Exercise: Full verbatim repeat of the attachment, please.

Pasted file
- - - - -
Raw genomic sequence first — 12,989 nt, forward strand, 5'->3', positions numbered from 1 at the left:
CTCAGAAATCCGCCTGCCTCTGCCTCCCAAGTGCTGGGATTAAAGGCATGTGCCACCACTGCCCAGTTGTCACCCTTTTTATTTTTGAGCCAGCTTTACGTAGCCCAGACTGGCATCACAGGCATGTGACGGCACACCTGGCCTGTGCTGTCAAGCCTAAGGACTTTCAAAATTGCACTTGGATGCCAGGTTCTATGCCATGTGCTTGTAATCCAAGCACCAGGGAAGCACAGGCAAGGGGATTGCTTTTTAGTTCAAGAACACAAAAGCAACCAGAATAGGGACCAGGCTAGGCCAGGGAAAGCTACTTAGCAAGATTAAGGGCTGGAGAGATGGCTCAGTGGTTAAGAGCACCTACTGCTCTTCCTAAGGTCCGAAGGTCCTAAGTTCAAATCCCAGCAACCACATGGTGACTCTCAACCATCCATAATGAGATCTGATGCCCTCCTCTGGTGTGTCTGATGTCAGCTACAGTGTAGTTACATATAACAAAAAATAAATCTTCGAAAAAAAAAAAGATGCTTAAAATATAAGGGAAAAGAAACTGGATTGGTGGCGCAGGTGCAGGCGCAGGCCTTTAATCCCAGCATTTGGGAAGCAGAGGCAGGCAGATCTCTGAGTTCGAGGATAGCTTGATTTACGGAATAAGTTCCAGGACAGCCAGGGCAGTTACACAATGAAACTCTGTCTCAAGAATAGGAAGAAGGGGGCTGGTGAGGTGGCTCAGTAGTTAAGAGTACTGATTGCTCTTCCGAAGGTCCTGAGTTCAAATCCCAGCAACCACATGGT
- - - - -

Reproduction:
Raw genomic sequence first — 12,989 nt, forward strand, 5'->3', positions numbered from 1 at the left:
CTCAGAAATCCGCCTGCCTCTGCCTCCCAAGTGCTGGGATTAAAGGCATGTGCCACCACTGCCCAGTTGTCACCCTTTTTATTTTTGAGCCAGCTTTACGTAGCCCAGACTGGCATCACAGGCATGTGACGGCACACCTGGCCTGTGCTGTCAAGCCTAAGGACTTTCAAAATTGCACTTGGATGCCAGGTTCTATGCCATGTGCTTGTAATCCAAGCACCAGGGAAGCACAGGCAAGGGGATTGCTTTTTAGTTCAAGAACACAAAAGCAACCAGAATAGGGACCAGGCTAGGCCAGGGAAAGCTACTTAGCAAGATTAAGGGCTGGAGAGATGGCTCAGTGGTTAAGAGCACCTACTGCTCTTCCTAAGGTCCGAAGGTCCTAAGTTCAAATCCCAGCAACCACATGGTGACTCTCAACCATCCATAATGAGATCTGATGCCCTCCTCTGGTGTGTCTGATGTCAGCTACAGTGTAGTTACATATAACAAAAAATAAATCTTCGAAAAAAAAAAAGATGCTTAAAATATAAGGGAAAAGAAACTGGATTGGTGGCGCAGGTGCAGGCGCAGGCCTTTAATCCCAGCATTTGGGAAGCAGAGGCAGGCAGATCTCTGAGTTCGAGGATAGCTTGATTTACGGAATAAGTTCCAGGACAGCCAGGGCAGTTACACAATGAAACTCTGTCTCAAGAATAGGAAGAAGGGGGCTGGTGAGGTGGCTCAGTAGTTAAGAGTACTGATTGCTCTTCCGAAGGTCCTGAGTTCAAATCCCAGCAACCACATGGT